Efficacy of Organic Insecticides and Repellents against Brown Marmorated Stink Bug in Vegetables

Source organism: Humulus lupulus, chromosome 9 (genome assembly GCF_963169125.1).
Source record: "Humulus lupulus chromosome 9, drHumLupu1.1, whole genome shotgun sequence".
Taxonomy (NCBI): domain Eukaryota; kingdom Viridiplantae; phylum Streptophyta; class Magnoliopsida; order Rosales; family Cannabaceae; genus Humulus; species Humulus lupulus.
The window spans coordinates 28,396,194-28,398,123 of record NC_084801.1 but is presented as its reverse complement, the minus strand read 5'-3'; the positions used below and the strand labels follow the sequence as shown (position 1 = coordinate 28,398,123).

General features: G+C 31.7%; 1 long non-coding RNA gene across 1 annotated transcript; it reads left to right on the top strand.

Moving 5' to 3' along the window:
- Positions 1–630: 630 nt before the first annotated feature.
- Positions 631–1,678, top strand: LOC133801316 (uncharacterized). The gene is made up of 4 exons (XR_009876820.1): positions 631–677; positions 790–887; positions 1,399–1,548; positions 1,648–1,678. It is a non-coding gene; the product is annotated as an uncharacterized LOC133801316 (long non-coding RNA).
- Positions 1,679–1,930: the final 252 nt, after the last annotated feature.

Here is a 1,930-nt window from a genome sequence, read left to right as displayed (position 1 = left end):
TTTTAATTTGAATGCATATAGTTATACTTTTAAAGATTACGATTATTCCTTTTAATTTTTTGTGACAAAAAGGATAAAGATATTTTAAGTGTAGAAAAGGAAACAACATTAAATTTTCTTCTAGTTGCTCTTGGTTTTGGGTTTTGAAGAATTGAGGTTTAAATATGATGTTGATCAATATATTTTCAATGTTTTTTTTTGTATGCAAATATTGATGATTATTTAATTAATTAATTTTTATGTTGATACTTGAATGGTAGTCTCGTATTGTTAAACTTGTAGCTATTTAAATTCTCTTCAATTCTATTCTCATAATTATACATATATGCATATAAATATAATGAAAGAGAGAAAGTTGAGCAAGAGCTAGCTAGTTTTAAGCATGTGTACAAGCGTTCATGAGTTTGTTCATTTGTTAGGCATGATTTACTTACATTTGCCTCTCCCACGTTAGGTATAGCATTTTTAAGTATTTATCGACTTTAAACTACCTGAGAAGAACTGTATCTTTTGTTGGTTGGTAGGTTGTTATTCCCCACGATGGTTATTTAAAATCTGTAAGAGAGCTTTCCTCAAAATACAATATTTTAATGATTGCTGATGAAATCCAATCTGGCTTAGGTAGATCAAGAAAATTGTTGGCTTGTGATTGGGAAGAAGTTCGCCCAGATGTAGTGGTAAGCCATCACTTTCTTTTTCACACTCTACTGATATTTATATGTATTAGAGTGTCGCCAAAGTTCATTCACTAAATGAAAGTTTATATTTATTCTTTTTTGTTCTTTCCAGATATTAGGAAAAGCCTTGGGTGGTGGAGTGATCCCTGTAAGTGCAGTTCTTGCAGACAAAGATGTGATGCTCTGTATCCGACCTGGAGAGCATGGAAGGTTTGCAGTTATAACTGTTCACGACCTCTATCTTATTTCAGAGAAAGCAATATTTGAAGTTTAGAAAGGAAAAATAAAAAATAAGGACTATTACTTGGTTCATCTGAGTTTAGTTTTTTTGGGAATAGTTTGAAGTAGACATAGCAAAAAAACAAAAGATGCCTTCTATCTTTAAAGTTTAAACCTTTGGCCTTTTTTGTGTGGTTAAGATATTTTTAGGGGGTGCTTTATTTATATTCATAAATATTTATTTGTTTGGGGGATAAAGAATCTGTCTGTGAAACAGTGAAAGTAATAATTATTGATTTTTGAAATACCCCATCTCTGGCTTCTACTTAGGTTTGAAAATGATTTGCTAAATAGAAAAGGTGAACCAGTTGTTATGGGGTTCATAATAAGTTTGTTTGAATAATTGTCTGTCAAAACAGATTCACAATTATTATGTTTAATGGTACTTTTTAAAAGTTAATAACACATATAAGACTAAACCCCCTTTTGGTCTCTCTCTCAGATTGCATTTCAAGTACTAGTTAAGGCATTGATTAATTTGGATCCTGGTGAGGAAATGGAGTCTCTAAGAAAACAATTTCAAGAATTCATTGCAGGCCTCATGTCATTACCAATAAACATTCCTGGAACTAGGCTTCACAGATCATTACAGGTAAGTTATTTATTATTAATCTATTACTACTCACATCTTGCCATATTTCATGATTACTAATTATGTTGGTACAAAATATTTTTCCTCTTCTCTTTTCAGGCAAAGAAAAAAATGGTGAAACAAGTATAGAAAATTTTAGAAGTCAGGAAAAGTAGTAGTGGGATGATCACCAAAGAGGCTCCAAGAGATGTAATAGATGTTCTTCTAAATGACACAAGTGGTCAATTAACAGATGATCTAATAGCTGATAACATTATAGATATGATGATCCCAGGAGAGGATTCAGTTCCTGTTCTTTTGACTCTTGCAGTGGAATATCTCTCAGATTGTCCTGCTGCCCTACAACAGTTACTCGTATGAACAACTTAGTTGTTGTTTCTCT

The brown marmorated stink bug (BMSB), Halyomorpha halys (Stål), is a major pest of vegetable crops, fruit crops, and even ornamental plants in the Mid-Atlantic States. Organic growers have limited chemical options to manage this pest, and are in need of better management options. Several organically-approved insecticides including pyrethrins (Pyganic), azadirachtin (Aza-Direct), azadirachtin + pyrethrins (Azera), spinosad (Entrust), potassium salts of fatty acids (M-Pede), sabadilla alkaloids (Veratran D), extract from Burkholderia sp. (Venerate), and one experimental product, potassium salts + spinosad (Neudorff 1138), were evaluated for toxicity to BMSB nymphs and adults using lab bioassays and field trials on tomatoes and peppers. Another potential control option is to use natural chemicals to deter BMSB feeding in vegetables. Kaolinite [Al4Si4O10 (OH)8] (Surround WP); a white, plate-shaped, aluminosilicate mineral that is sprayed on plants to alter the appearance, feel, and smell of a plant to an insect. Essential oils (Ecotec) are chemicals produced by plants which are repellent and even toxic to certain insects, and by mimicking octopomine these chemicals disrupt the insect's neurotransmitters. Treatments were evaluated in choice test bioassays and field experiments on peppers using weekly applications of the highest labeled rates of the products. The results showed that, although some organically-approved insecticides demonstrate a high level of activity on BMSB in lab bioassays, none of these products appear to be effective at reducing stink bug damage to fruiting vegetables in the field. However, kaolinite provided significant control of BMSB nymphs (p=0.03) and adults (p=0.01) in both choice test bioassays and in field trials. Essential oils did not provide any significant control of BMSB in choice test bioassays or in field trials. Further research is needed to determine if the efficacy of kaolinite holds up under heavy pest pressure.